Viewfinder: Comic Book Heaven

More than TV, music, and movies, comics have had the hardest time adjusting to the digital age.

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The first sound you hear in Comic Book Heaven, a short documentary about the now-retired owner of the titular store in Queens, is Joseph Leisner’s crotchety voice as he arranges a pickup over the phone. “How you gonna come?” he asks his customer. “By motorcycle? Helicopter? …No, why would you call? You don’t need an appointment!”

Colorful service interactions aren’t the only dying breed in Leisner’s shop. More than TV, music, and movies, comics have had the hardest time adjusting to the digital age. They smack of antiquity: issues, back issues, variants, limited editions, countless different continuities. From the ’50s up until the mid ’90s, comics have put seas of ink to forests of paper. With those forests came countless shops like Leisner’s. And after two decades of struggle — between shifting business practices at DC and Marvel (very much the comic world’s own GOP and Democratic Party), the dispersal of the market due to the internet, and declining print sales overall. Many, like Comic Book Heaven, have been shutting their doors.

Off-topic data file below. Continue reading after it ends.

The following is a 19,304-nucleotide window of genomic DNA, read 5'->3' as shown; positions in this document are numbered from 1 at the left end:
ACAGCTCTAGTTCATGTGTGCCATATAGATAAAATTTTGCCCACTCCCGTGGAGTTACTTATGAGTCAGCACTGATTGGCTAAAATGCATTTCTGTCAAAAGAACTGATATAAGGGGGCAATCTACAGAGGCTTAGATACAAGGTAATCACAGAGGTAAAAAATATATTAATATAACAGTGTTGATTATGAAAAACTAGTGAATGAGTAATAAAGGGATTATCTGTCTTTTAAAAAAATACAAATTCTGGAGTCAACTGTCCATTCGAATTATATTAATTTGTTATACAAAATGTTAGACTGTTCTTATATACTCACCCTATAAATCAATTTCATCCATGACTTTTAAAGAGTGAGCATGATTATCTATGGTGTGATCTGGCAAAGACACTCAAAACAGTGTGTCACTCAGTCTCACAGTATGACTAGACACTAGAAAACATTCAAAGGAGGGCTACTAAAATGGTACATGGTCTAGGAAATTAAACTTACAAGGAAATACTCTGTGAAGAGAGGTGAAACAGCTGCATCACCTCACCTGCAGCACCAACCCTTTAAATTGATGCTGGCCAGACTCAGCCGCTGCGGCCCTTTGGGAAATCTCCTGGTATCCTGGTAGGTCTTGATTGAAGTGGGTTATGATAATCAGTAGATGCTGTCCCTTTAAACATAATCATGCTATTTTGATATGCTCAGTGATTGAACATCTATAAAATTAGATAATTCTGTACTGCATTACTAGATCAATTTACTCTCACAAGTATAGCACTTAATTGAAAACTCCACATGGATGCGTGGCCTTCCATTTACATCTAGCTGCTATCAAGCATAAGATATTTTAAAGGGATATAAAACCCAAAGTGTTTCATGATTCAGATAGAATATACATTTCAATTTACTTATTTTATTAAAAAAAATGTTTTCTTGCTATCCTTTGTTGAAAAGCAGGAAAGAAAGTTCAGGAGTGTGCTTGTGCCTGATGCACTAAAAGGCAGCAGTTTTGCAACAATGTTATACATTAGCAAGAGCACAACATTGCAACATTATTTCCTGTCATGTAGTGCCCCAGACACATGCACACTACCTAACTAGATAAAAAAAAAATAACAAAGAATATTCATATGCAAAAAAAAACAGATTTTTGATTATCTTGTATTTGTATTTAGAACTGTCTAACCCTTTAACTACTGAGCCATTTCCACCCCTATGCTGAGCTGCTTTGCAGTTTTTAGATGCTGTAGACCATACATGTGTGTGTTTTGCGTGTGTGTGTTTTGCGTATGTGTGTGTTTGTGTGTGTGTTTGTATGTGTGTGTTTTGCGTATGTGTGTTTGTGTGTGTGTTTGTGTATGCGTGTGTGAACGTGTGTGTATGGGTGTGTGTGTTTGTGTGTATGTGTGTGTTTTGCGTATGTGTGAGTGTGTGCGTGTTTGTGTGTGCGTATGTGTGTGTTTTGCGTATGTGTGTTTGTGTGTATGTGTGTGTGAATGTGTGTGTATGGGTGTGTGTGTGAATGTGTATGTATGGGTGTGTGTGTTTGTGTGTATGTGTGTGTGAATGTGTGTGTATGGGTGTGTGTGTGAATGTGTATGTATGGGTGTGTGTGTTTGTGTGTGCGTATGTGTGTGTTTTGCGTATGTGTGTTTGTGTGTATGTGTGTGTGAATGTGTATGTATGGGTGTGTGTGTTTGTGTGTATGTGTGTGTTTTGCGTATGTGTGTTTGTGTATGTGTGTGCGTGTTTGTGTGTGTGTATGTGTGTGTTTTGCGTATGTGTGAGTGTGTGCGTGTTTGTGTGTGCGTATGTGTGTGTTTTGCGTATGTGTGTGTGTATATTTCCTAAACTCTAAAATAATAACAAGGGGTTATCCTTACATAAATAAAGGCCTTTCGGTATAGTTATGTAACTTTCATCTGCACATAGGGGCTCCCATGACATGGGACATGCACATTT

“The business hasn’t been healthy for a while”, Leisner grumbles. “Probably the electronics had a lot to do with it. What is it — iBox? Xbox? All the games must’ve had a big hand in it — and besides, the kids can’t read any more, they’re a bunch of morons, so what’re you gonna do.” Leisner never particularly enjoyed comics. He just saw a good business opportunity in the ’80s, when comics were still kicking — when Frank Miller and Alan Moore had sent shockwaves through the industry with their takes on classic characters and themes, and before movies based on comics overtook their source material as a colossal economic force. Collecting every issue of every series was still a lucrative investment.

“I should be outta here! I shouldn’t be thinkin’ about it!” he remarks as he checks the value of his back issues for his closeout sale; after being featured in the news, he thought it might be worth it to keep the store open for another month or two. “I should be outta here, away! Gone! Forgotten! ‘Richie Rich’ #61…let’s see what they say, ‘Richie Rich’ #61…

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